Jeremiah 3:19 God says, “I thought: How I long to make you My sons and give you a desirable land, the most beautiful inheritance of all the nations. I thought: You will call Me my Father, and never turn away from Me.” Notice that sandwiched between calling them sons and calling himself Father, God places the role of the father: providing for his children.
Exodus 4:22 God tells Pharaoh that he would seek the care and provision for Israel, as his first-born son.
Deuteronomy 1:31 “And you saw in the wilderness how the Lord your God carried you as a man carries his son all along the way you traveled until you reached this place.”
Psalm 103:3-5, 13 “He forgives all your sin; He heals all your diseases. He redeems your life from the Pit; He crowns you with faithful love and compassion. He satisfies you with goodness; your youth is renewed like the eagle. . . . As a father has compassion on his children, so the Lord has compassion on those who fear Him.”
All of this presents God as a father, one who cares for, provides for, and protects those with whom he has love relationship. And if this is so—if this is the image of God pictured throughout the OT—should we not think that this image is what is important to Jesus in calling God Father in John 14-17? Remember how this passage started. The disciples were fearful and worried because Jesus announced he was going away. But Jesus told them, “Your heart must not be troubled.” Why? God would still care for them and provide for them and protect them. He was their Father.
But Jesus also includes himself in this fatherly image. In that very opening verse of the discussion (14:1) he told them, “Continue trusting in God; in me continue trusting.” He would be father to them as well. This is why we read in Isaiah 9:6 that Jesus would be called the “Everlasting Father.” He also, as God, everlastingly cares for, provides for, and protects his children whom he loves. Jesus goes on in 14:18 to tell the disciples, “I will not leave you as orphans; I am coming to you.” Fatherly care is again emphasized as he remarks in 15:26, “When the Counselor comes, the One I will send to you …”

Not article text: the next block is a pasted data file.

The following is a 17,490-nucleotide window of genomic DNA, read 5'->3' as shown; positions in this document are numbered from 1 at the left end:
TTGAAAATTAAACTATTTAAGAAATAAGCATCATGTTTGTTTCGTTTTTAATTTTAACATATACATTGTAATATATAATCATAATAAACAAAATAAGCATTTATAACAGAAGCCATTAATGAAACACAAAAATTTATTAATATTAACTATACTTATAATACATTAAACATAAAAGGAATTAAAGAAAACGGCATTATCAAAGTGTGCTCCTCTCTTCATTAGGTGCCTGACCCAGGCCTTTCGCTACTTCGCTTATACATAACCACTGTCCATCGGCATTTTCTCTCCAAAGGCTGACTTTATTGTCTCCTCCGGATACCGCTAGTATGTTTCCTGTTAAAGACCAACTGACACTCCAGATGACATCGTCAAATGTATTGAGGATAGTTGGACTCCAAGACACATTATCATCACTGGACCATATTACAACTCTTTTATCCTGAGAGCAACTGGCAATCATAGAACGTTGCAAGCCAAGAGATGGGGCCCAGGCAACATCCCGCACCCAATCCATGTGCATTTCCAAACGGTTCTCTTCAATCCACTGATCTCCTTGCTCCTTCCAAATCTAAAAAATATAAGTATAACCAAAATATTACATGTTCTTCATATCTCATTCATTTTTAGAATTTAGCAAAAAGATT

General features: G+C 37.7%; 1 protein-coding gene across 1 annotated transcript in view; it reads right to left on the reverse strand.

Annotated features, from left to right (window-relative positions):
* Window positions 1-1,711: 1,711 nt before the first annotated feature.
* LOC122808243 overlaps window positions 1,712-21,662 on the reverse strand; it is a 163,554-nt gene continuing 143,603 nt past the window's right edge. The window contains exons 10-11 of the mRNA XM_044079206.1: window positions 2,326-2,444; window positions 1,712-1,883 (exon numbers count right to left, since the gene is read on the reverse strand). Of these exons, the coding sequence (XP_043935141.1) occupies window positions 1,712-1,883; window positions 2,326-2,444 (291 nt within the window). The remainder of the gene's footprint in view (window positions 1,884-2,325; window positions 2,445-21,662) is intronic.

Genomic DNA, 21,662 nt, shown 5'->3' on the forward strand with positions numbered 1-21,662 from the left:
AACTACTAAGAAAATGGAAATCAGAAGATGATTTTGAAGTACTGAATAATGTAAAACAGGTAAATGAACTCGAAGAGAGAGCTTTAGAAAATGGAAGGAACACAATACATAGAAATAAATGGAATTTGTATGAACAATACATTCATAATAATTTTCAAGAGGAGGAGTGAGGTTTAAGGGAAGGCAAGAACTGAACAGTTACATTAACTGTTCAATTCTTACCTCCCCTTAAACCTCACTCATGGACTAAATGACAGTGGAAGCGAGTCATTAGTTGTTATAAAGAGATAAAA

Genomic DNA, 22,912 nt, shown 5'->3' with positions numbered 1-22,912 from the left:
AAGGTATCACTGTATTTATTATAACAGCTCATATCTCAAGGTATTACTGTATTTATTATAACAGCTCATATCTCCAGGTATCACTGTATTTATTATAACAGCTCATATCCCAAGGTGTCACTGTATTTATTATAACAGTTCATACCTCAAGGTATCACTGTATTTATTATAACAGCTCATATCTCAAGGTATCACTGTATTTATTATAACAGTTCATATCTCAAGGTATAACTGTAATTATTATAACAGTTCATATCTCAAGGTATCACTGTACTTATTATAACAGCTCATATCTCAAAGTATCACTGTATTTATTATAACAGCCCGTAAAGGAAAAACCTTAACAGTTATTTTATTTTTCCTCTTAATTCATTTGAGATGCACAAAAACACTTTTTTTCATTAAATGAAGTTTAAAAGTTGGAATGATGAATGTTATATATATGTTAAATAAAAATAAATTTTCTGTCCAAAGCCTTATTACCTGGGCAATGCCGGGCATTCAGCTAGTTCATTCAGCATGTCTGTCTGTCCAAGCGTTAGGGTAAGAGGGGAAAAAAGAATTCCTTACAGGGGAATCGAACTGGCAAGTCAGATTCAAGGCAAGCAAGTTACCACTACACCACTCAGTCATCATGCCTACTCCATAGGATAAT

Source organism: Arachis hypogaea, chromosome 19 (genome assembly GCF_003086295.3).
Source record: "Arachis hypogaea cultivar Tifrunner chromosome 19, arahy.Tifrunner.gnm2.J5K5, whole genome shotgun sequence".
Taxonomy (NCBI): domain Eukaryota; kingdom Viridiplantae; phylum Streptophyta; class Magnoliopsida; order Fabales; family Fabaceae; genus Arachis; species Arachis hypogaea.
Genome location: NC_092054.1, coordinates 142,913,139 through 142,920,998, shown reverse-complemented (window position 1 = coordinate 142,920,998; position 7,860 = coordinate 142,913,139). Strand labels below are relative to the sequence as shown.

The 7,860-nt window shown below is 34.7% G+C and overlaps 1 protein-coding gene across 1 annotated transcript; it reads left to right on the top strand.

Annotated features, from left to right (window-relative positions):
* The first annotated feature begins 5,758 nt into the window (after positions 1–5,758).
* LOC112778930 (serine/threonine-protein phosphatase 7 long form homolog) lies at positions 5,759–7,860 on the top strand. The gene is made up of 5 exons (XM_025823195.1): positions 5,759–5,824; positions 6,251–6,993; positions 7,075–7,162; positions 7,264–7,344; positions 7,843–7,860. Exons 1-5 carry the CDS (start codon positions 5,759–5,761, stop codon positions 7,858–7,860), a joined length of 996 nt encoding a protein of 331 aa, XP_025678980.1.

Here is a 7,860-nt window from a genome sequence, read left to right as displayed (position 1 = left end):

Significantly, Jesus doesn’t stop with two Persons of the Trinity. Jesus even shows the Spirit’s fatherly care as he calls him “Counselor” in 14:16 and 15:26. This Greek word, parakletos, can be translated helper, succourer, aider, comforter—the image of one who cares and provides for—the image of a father. That word is not simply a name for the Holy Spirit. John is the only one who uses it in the NT, and it is true that in his Gospel it is used exclusively of the Spirit. But in I John 2:1 we read of Jesus as this paraclete—this advocate.
Thus, the whole thrust of the discussion is NOT to communicate relationships and functions or role-playing in the Trinity. It is to show how the whole Trinity acts in fatherly care, provision, and protection for the disciples and us, the children of our God. The Father sending the Spirit speaks of the Spirit’s purpose and intent—from the love and care of God. It does not speak of the command/order of one Trinity member and the obedience of the other; that is a misunderstanding of the contextual intent. We see all three members of the Trinity involved in this fatherly care especially brought together in John 14:16: “And I will ask the Father, and He will give you another Counsellor to be with you forever.”